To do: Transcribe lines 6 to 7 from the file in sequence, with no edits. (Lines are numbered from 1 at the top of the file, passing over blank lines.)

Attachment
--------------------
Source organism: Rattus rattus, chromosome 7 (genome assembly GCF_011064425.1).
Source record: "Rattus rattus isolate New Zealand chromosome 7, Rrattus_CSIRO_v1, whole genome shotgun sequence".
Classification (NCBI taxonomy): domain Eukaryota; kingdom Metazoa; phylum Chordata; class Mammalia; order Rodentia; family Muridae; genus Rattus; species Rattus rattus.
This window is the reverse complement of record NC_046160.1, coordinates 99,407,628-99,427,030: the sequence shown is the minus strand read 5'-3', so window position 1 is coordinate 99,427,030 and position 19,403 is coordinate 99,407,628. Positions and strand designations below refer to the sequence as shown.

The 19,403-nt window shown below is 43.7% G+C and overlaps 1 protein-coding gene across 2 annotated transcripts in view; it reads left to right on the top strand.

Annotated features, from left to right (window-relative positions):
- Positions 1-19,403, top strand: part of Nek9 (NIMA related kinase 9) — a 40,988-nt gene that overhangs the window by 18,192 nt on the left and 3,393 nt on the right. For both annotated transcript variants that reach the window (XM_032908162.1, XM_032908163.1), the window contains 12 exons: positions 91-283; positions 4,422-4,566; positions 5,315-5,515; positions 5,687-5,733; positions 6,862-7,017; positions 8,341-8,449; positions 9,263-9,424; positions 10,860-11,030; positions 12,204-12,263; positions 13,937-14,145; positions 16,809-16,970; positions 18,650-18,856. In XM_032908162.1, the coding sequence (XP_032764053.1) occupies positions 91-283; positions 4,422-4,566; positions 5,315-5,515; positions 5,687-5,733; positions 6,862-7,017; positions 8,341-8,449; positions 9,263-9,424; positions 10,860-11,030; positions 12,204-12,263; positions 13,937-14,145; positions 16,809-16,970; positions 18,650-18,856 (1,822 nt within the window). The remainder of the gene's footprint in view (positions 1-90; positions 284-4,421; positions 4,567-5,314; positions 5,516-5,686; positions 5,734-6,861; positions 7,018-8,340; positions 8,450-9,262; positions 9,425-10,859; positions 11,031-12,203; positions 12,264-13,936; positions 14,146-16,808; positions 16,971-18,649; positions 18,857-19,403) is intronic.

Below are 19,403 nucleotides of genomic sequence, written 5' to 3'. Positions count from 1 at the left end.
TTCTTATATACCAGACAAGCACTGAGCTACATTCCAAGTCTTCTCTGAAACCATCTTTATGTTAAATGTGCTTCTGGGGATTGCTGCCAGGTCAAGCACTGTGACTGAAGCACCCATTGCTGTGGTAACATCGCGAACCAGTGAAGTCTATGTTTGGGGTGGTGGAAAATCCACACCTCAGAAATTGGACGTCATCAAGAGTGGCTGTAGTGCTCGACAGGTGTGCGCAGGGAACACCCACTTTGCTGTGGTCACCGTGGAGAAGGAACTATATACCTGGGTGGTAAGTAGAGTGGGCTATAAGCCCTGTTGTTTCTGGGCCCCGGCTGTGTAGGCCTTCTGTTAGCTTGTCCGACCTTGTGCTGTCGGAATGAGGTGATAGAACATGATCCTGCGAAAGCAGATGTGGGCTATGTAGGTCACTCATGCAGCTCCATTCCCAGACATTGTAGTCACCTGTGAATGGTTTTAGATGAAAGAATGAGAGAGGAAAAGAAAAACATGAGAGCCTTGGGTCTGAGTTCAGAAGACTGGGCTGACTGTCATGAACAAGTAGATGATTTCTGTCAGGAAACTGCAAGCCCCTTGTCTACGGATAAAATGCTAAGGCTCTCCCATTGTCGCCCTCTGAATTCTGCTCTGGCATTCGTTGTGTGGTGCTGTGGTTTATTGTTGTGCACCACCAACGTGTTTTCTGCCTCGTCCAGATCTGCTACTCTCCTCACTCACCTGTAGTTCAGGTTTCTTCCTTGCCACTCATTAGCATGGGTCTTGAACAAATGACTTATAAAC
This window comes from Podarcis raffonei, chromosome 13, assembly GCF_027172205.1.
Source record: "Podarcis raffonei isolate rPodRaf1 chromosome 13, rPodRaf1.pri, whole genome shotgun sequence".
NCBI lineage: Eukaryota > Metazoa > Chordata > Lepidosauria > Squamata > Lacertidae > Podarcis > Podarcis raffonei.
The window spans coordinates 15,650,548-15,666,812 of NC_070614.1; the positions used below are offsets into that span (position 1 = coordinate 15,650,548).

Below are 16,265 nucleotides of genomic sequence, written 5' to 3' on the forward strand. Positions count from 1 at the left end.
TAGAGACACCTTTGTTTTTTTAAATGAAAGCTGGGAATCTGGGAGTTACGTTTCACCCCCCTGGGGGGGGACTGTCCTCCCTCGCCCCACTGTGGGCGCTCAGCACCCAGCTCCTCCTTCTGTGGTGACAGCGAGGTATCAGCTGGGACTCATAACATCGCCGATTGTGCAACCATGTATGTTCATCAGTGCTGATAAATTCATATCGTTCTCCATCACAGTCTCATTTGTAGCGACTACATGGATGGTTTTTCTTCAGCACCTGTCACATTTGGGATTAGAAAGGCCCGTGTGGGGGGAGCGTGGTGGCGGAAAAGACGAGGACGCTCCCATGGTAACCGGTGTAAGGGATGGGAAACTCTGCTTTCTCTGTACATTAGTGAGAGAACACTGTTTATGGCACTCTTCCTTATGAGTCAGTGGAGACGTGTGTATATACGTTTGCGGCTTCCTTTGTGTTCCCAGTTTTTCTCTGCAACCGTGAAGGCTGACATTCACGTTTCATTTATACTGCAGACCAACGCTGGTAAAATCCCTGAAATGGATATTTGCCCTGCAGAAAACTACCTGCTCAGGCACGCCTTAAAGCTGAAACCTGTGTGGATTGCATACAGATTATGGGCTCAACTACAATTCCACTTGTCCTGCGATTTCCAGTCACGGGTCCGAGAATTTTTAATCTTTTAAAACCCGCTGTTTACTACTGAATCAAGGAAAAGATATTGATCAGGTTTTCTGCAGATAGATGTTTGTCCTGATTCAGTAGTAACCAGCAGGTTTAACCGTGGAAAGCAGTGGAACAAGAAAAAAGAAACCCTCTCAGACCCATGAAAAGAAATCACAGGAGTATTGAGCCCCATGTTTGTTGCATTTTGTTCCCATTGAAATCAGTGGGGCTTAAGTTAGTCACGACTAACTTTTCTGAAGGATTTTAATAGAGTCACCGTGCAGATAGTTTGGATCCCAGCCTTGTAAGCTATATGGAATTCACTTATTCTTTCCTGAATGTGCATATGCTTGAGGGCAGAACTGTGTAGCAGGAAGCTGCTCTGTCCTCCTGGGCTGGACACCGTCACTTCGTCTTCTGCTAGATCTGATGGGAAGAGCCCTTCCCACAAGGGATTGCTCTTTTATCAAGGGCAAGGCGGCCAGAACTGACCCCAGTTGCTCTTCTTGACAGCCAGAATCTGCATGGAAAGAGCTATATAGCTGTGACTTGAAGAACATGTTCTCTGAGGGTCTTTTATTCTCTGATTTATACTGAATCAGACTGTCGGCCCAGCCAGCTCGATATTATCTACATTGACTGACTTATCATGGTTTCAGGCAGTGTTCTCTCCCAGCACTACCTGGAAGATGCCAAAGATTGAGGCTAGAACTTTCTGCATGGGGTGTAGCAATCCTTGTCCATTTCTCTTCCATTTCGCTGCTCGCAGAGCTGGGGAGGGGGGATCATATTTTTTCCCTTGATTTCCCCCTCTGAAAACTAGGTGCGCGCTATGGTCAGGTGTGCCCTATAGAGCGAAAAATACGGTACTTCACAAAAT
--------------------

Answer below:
Annotated features, from left to right (window-relative positions):
- Positions 1-19,403, top strand: part of Nek9 (NIMA related kinase 9) — a 40,988-nt gene that overhangs the window by 18,192 nt on the left and 3,393 nt on the right. For both annotated transcript variants that reach the window (XM_032908162.1, XM_032908163.1), the window contains 12 exons: positions 91-283; positions 4,422-4,566; positions 5,315-5,515; positions 5,687-5,733; positions 6,862-7,017; positions 8,341-8,449; positions 9,263-9,424; positions 10,860-11,030; positions 12,204-12,263; positions 13,937-14,145; positions 16,809-16,970; positions 18,650-18,856. In XM_032908162.1, the coding sequence (XP_032764053.1) occupies positions 91-283; positions 4,422-4,566; positions 5,315-5,515; positions 5,687-5,733; positions 6,862-7,017; positions 8,341-8,449; positions 9,263-9,424; positions 10,860-11,030; positions 12,204-12,263; positions 13,937-14,145; positions 16,809-16,970; positions 18,650-18,856 (1,822 nt within the window). The remainder of the gene's footprint in view (positions 1-90; positions 284-4,421; positions 4,567-5,314; positions 5,516-5,686; positions 5,734-6,861; positions 7,018-8,340; positions 8,450-9,262; positions 9,425-10,859; positions 11,031-12,203; positions 12,264-13,936; positions 14,146-16,808; positions 16,971-18,649; positions 18,857-19,403) is intronic.